The adventure bike for long-distance thrills

Adventure bikes have not really caught on in India. Blame it on the high prices, the presence of sports bikes or simply the lack of awareness. Nine out of 10 people will even confuse them for dirt bikes. To clear the mystery, an adventure bike is simply one that is designed to take on all sorts of road conditions. And that is what brings us to Suzuki's new V-Strom.

I had seen photos of the V-Strom online, but I hadn't expected it to be so tall in real life. But then, silly me, with massive 19-inch wheels it was bound to have a towering height. At 5 feet 9 inches, I am usually not intimidated by motorcycles, but I must admit my average Indian height fell short of the Suzuki machine's demands and I had to tilt the bike to climb on it. Mustering every bit of audacity in my being, I pressed the ignition button to hear a deeply satisfying mechanical growl. Fiddle with the throttle and you find the V-Strom all peppy and eager to gobble the kilometres.

Two things that stand out in this Suzuki is the ride stance and the motorcycle's manoeuverability. The wide seat not only provides excellent cushioning, but it also provides ample support to the lower back to make the ride stress free. Comfort is the key word here. Complementing the seats are the handle bars, which are placed perfectly to ensure that your arms don't tire out easily. With a raised seating position, your vision is even higher than in some cars. So take it for granted that you will end up looking sideways at drivers in tallboy hatchbacks and urban crossovers on the road. The bike's weight, at 228 kg, is no light matter. But the way the V-Strom weaves its way forward in heavy traffic is quite exemplary.

This touring bike's 1037 cc engine is not like that of a sports bike, in which it is ever ready to make the machine jump out of its skin. The V-Strom is a champion at low torque where the one-litre engine provides enough punch to accelerate quickly. Though you may feel that it is a lazy bike, the V-Strom will cruise in the 160 kmph region without a demur. Suzuki V-Strom

You have to keep in mind the V-Strom is a tourer and not a knee-scraping sports bike. Yet if you still want to push it to its limit, it will do its best without disappointing you. Due to its weight, the bike remains stable and fills you with confidence - even if, like it was for me, your lack of height constantly plays on your mind.

On macadam, the tyres provide ample support and grip. But here is its shortcoming as an adventure bike meant for all roads -- take it on a dirt track and the bike has a tough time balancing on the soft terrain and the loose soil and pebbles. This is a pity because I did expect a lot more from the V-Strom. But in all probability a change of tyres could make the V-Strom sing a different tune on such surfaces. Knobby tyres, or tyres with knobs that provide extra traction on loose surfaces, can definitely transform the bike into a hardcore off-roader.

To show how serious Suzuki is about its being seen as an adventurer's delight, the V-Strom comes with a two levels of traction control with an option to switch them off even as the anti-brake locking system remains on all the time. The instrument panel is clean and easy to read with a large analogue rpm counter and a digital speedometer. It tells you the temperature and whether or not the traction control is on, and if so, in which mode. There is also a 12-volt socket where you can charge gadgets like a phone or plug in a GPS device. The bike comes with a windscreen visor that can be adjusted for height and angle with a simple Allen key.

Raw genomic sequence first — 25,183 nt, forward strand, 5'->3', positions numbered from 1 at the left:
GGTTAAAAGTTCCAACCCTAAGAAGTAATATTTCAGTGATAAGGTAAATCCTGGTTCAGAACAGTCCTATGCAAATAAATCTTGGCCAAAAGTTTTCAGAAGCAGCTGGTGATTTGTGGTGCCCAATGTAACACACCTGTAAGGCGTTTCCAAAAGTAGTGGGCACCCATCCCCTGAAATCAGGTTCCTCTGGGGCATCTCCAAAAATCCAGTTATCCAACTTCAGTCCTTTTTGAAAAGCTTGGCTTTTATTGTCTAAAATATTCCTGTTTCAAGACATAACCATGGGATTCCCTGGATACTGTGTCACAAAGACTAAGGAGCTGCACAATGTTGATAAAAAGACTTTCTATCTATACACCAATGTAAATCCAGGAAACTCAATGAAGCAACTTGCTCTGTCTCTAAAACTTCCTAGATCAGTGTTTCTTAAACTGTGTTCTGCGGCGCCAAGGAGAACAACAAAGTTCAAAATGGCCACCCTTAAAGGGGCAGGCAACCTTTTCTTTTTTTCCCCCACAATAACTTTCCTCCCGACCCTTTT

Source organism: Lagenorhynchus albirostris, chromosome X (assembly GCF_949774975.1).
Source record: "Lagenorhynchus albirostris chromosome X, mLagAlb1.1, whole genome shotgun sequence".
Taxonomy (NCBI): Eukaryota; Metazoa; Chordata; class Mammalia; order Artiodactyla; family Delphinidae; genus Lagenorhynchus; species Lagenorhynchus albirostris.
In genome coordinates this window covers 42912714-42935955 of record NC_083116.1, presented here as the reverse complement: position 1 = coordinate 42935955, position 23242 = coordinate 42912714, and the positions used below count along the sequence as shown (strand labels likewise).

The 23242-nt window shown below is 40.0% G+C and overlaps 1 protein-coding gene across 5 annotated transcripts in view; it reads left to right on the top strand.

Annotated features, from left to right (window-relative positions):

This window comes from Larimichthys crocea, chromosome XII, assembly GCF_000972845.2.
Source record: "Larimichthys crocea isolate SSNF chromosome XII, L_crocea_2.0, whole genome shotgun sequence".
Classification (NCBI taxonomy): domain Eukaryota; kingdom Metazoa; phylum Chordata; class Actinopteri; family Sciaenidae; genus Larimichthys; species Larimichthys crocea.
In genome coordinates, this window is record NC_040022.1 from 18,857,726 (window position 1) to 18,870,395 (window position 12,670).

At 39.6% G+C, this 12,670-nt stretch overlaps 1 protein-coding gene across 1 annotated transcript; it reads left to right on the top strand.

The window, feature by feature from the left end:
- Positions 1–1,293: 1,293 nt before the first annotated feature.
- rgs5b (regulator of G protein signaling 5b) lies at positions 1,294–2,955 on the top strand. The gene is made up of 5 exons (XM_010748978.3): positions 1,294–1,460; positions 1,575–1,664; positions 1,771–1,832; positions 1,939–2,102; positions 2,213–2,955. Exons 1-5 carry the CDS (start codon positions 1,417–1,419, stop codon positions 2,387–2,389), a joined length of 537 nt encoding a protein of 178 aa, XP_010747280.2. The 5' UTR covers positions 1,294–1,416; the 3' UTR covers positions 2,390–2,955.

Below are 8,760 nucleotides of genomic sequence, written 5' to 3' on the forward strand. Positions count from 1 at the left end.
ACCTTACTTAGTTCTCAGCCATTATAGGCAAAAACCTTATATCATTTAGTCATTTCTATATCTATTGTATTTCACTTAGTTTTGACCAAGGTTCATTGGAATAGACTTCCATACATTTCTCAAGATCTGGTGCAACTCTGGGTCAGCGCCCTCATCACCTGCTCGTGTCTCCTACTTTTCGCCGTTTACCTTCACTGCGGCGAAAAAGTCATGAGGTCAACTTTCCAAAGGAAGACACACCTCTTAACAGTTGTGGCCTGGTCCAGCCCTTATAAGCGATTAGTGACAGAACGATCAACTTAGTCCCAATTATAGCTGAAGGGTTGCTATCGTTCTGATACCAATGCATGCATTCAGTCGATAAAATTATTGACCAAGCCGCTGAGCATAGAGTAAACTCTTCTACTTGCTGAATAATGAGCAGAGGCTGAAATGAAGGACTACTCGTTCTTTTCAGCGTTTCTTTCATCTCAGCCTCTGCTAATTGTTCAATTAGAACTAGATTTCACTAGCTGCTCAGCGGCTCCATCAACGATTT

The KYB adjustable front forks and the mono rear suspensions provide among the best in ride quality that any two wheeler offers in the country. The V-Strom easily negotiates potholes and speed breakers. Though the suspension is more on the lines of a sporty set up, the ride is not stiff because the dampening controls are assiduous in carrying out the task of cushioning.

The V-Twin engine delivers solid power without producing numbing vibrations. The six-speed gear box is slick and the clutch is easy to use. The V-Strom, with its beak like fascia, may not be the most attractive bike but it certainly comes across visually as tough and rugged, which it is. The brakes - twin discs in the front and a single one at the rear - are very responsive, may be a bit too much. One needs to be careful as a slight misjudgment in applying the brakes can leave you diving on the road.

At its price, it hardly constitutes an affordable choice. But then you can't really have everything in one machine. It is a very good and a practical commuter bike, but you have to keep in mind its rather onerous weight. It is great for long-distance rides and keeps the rider all relaxed. And with an engine that is capable of providing good power even at low rpms, it is a capable and commendable bike. That explains the price: to get all these, you will have to open up your purse.

  Arup Das is Features Editor at AutoX

Engine: 1037cc V-twin, liquid-cooled, four-stroke
Transmission: 6-speed,
Fuel tank: 20 litres
Fuel system: Fuel injection
Weight: 228 kg
Price: Rs 14.95 lakh (Ex-showroom, Delhi)